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HELTASA conference – day 1

Today was the first day of the HELTASA 2011 conference at the Nelson Mandela Metropolitan University in Port Elizabeth.Before I post my notes, here are 2 suggestions for the organisers that I think are important:

  • Internet access is essential, not a “nice-to-have”. I know you have a wireless network that we can all connect to, but the wireless network isn’t connected to the internet. If you don’t understand the difference, you have a problem.
  • Coffee and tea shouldn’t only be available for 2 periods of 30 minutes during the day. Sometimes we don’t go to presentations because we want to chat with colleagues. Coffee and tea works well in those situations.

Having said that, the first day was enjoyable, even after a rocky start. Here are my notes.

The changing environment for higher education: going global-staying local
Prof Donald Hanna

All organisations are part of and respond structurally to their environment

Knowledge is dynamic and generative

Changing a curriculum / organisation is like trying to re-build an aeroplane in flight

Need to move from isolation of knowledge to integration

Since Gutenberg, learning has been about “place”. Since the 60’s it’s been about technology, now it should be about “networks” (or maybe “relationships”?)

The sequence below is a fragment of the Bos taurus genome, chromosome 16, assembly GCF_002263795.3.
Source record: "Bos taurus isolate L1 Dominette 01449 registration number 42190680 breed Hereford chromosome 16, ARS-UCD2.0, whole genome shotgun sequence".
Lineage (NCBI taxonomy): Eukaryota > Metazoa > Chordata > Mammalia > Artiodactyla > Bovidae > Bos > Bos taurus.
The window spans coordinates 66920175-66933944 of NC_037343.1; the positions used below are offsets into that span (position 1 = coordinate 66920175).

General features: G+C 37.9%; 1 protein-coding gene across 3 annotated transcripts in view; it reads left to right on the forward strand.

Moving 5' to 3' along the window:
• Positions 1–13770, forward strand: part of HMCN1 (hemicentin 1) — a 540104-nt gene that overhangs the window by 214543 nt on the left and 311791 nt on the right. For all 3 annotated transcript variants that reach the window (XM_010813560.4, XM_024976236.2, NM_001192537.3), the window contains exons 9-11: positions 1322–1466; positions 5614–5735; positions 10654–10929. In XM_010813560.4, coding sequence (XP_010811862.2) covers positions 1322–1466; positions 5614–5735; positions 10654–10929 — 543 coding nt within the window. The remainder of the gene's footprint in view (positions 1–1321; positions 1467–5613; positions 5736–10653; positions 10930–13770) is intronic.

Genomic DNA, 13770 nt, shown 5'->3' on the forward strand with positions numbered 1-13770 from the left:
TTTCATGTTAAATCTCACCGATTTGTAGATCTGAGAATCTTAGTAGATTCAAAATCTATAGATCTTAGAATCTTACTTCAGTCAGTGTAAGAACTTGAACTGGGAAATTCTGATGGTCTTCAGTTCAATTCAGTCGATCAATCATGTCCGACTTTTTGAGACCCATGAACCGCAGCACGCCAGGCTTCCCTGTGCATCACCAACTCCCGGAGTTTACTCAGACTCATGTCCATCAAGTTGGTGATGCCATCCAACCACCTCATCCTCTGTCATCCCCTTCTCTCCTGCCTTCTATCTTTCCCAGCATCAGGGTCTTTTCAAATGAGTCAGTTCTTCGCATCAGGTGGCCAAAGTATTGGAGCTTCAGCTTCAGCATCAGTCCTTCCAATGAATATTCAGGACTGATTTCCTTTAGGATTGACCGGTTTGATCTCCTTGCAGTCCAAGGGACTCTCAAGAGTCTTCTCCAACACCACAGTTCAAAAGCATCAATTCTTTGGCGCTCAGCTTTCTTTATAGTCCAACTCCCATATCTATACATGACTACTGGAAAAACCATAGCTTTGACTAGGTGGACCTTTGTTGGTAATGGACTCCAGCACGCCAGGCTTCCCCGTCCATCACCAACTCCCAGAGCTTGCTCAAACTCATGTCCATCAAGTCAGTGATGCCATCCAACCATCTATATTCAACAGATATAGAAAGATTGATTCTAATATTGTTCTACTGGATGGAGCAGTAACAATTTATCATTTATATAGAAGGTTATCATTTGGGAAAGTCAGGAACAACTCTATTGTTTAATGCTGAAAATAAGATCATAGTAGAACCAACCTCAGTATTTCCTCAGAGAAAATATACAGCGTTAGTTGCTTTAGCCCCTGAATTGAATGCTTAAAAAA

Using clickers via cellphone (interactive workshop)
JP Bosman, Marinda van Rooyen

Stellenbosch University using a modified instance of Moodle to collect data from students via web interface, rather than buying clickers

Encourage students to use Opera to keep bandwidth requirements down (cost of one exercise is less than R1 per student)

Every student in the pilot projects had web-enabled phones (unlikely to be the case in most South African universities)

Surveyed students prior to the pilot projects to ensure that no-one would be disadvantaged during the process

Demonstrated back-end funcationality for administering the polls / surveys

Created landing pages so that students don’t have to navigate through full Moodle installation to get to the exercise

Students must commit an answer, then discuss, then resubmit

There is a cost implication if students are using 3G, so free wifi needs to be provided by universities (crazy that some South African universities don’t have free wifi for students)

The digital age: changing roles of teachers in higher education in South Africa
Dr. RJ Odora

In 2009 South African had 4.5 million internet users

More assumptions about how today’s students are “different”. Quoting Prensky, 2001?